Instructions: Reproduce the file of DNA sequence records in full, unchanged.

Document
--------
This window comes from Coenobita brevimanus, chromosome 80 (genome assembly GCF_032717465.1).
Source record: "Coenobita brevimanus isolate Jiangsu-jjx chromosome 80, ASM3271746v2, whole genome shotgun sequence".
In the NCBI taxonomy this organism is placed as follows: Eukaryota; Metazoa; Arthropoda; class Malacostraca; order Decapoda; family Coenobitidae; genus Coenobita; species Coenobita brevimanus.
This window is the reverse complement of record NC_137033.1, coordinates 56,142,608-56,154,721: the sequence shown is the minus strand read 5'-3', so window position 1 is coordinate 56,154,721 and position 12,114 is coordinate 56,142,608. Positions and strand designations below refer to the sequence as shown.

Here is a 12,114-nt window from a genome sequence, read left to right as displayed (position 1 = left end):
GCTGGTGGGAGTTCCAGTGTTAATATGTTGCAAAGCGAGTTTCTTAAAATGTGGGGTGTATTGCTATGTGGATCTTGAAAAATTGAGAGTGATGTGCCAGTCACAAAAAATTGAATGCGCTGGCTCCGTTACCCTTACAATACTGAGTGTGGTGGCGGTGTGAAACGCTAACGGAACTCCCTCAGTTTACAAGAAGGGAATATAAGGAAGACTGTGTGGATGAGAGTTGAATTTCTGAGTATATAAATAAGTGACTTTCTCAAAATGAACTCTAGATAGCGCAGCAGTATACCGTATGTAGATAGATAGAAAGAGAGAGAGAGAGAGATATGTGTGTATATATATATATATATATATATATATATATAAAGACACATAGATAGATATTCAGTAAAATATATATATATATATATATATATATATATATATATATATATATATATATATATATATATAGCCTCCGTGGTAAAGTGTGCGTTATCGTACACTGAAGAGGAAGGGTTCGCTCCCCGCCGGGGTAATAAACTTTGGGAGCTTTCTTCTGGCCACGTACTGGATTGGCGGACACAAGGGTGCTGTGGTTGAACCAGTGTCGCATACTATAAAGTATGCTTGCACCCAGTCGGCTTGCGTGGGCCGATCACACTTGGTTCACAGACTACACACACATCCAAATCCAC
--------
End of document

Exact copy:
This window comes from Coenobita brevimanus, chromosome 80 (genome assembly GCF_032717465.1).
Source record: "Coenobita brevimanus isolate Jiangsu-jjx chromosome 80, ASM3271746v2, whole genome shotgun sequence".
In the NCBI taxonomy this organism is placed as follows: Eukaryota; Metazoa; Arthropoda; class Malacostraca; order Decapoda; family Coenobitidae; genus Coenobita; species Coenobita brevimanus.
This window is the reverse complement of record NC_137033.1, coordinates 56,142,608-56,154,721: the sequence shown is the minus strand read 5'-3', so window position 1 is coordinate 56,154,721 and position 12,114 is coordinate 56,142,608. Positions and strand designations below refer to the sequence as shown.

Here is a 12,114-nt window from a genome sequence, read left to right as displayed (position 1 = left end):
GCTGGTGGGAGTTCCAGTGTTAATATGTTGCAAAGCGAGTTTCTTAAAATGTGGGGTGTATTGCTATGTGGATCTTGAAAAATTGAGAGTGATGTGCCAGTCACAAAAAATTGAATGCGCTGGCTCCGTTACCCTTACAATACTGAGTGTGGTGGCGGTGTGAAACGCTAACGGAACTCCCTCAGTTTACAAGAAGGGAATATAAGGAAGACTGTGTGGATGAGAGTTGAATTTCTGAGTATATAAATAAGTGACTTTCTCAAAATGAACTCTAGATAGCGCAGCAGTATACCGTATGTAGATAGATAGAAAGAGAGAGAGAGAGAGATATGTGTGTATATATATATATATATATATATATATATATAAAGACACATAGATAGATATTCAGTAAAATATATATATATATATATATATATATATATATATATATATATATATATATATATATATATAGCCTCCGTGGTAAAGTGTGCGTTATCGTACACTGAAGAGGAAGGGTTCGCTCCCCGCCGGGGTAATAAACTTTGGGAGCTTTCTTCTGGCCACGTACTGGATTGGCGGACACAAGGGTGCTGTGGTTGAACCAGTGTCGCATACTATAAAGTATGCTTGCACCCAGTCGGCTTGCGTGGGCCGATCACACTTGGTTCACAGACTACACACACATCCAAATCCAC